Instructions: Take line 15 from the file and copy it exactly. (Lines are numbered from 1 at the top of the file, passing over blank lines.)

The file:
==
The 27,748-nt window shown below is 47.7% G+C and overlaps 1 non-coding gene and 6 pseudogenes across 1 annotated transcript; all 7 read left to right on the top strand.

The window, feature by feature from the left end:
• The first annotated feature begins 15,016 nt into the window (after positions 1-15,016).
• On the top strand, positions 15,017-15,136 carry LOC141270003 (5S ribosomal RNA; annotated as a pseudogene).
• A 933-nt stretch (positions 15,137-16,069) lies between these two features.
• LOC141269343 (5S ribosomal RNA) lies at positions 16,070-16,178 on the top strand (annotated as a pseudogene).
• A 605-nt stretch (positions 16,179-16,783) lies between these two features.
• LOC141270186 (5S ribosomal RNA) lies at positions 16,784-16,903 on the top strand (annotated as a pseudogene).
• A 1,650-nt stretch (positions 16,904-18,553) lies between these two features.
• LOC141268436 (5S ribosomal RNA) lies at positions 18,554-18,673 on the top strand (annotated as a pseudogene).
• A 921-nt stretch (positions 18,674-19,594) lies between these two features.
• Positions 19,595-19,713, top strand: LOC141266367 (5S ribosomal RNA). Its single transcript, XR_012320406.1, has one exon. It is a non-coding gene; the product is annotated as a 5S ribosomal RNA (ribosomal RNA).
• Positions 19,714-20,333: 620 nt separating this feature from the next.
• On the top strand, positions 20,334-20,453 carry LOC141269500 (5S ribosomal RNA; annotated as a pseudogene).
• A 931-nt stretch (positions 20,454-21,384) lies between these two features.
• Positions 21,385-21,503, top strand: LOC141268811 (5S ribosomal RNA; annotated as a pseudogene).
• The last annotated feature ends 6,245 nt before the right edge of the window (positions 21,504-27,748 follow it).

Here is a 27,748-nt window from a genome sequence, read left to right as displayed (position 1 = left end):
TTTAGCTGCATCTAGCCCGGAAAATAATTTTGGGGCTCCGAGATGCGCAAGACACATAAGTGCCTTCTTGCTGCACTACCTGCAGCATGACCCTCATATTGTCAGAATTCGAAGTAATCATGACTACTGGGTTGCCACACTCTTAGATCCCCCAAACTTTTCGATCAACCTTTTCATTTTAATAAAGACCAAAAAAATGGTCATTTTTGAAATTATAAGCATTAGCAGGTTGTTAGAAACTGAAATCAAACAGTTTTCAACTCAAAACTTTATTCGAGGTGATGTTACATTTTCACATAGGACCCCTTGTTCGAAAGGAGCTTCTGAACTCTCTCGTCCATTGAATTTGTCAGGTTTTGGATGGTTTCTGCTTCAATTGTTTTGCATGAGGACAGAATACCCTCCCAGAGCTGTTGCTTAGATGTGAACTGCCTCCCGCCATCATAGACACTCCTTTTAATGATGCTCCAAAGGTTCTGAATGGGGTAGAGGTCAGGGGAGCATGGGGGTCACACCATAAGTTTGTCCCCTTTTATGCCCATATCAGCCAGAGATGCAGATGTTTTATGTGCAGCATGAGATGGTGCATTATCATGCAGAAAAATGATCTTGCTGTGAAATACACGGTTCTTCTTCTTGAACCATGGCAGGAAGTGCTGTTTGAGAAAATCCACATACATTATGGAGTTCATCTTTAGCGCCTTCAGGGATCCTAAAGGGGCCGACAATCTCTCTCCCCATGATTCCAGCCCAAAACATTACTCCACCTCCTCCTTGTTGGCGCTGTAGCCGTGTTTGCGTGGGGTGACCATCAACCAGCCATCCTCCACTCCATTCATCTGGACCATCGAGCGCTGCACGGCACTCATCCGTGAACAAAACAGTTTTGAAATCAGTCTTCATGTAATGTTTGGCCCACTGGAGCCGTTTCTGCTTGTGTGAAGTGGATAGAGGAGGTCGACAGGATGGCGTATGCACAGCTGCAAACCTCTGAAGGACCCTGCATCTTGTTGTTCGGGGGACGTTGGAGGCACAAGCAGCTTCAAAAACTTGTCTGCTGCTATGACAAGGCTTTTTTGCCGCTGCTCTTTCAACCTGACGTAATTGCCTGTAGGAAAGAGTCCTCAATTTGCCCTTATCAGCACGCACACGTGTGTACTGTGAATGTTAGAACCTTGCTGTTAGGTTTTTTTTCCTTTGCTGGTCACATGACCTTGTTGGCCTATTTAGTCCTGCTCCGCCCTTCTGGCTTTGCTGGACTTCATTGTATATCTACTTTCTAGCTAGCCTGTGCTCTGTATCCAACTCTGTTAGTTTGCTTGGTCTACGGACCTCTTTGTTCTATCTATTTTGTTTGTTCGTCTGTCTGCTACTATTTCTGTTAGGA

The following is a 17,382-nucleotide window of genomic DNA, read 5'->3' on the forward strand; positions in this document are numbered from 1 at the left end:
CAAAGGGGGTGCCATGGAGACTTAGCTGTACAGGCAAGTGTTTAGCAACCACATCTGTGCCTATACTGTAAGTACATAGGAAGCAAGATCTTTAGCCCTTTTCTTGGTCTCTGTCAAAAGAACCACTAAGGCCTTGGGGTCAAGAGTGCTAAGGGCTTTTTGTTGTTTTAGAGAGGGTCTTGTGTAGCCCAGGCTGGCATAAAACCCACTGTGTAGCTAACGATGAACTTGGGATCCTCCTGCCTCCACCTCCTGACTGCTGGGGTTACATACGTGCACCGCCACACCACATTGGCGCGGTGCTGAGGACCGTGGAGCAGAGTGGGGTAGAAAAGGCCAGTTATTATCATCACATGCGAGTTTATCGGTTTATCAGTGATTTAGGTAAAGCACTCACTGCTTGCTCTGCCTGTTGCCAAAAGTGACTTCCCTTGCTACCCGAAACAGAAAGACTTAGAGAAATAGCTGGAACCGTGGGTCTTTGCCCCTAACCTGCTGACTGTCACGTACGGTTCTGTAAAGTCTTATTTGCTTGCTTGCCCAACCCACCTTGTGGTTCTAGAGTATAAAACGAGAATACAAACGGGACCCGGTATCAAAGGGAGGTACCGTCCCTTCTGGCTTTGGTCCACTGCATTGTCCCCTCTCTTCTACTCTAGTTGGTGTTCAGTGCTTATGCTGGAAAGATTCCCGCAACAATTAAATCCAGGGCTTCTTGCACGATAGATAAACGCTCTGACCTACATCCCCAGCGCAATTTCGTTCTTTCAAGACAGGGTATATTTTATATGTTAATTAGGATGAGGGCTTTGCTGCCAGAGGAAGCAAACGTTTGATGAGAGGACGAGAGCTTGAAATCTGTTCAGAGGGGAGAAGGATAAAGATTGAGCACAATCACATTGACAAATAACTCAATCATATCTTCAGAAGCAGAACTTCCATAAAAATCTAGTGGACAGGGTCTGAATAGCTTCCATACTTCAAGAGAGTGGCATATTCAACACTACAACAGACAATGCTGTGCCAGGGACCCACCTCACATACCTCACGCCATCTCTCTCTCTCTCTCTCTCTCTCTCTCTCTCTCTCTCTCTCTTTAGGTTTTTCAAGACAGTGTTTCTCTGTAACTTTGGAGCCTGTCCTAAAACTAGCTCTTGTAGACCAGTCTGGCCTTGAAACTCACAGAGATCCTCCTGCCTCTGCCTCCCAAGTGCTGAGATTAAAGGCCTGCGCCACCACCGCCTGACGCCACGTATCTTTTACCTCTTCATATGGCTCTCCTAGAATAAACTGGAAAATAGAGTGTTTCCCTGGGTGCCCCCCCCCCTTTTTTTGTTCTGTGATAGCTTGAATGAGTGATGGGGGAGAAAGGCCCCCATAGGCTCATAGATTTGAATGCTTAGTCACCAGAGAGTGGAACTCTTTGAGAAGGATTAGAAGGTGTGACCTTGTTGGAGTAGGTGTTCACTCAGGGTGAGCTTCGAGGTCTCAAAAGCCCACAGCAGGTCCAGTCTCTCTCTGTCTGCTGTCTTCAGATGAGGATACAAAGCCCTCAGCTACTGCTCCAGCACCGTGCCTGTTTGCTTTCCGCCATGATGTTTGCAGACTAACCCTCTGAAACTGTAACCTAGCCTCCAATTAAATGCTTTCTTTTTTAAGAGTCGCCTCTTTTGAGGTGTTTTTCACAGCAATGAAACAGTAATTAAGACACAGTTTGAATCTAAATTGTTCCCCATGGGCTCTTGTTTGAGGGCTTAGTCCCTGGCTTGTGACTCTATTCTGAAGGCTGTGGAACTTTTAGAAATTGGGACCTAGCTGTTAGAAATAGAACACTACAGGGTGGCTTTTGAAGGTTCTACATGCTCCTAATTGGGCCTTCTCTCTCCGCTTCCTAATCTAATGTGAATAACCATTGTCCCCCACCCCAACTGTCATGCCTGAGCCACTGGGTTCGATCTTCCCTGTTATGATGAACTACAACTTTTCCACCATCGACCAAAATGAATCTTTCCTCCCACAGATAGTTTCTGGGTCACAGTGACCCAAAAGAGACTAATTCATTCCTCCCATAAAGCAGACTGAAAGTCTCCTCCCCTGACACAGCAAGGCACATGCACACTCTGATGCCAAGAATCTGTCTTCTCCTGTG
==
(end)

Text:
• A 931-nt stretch (positions 20,454-21,384) lies between these two features.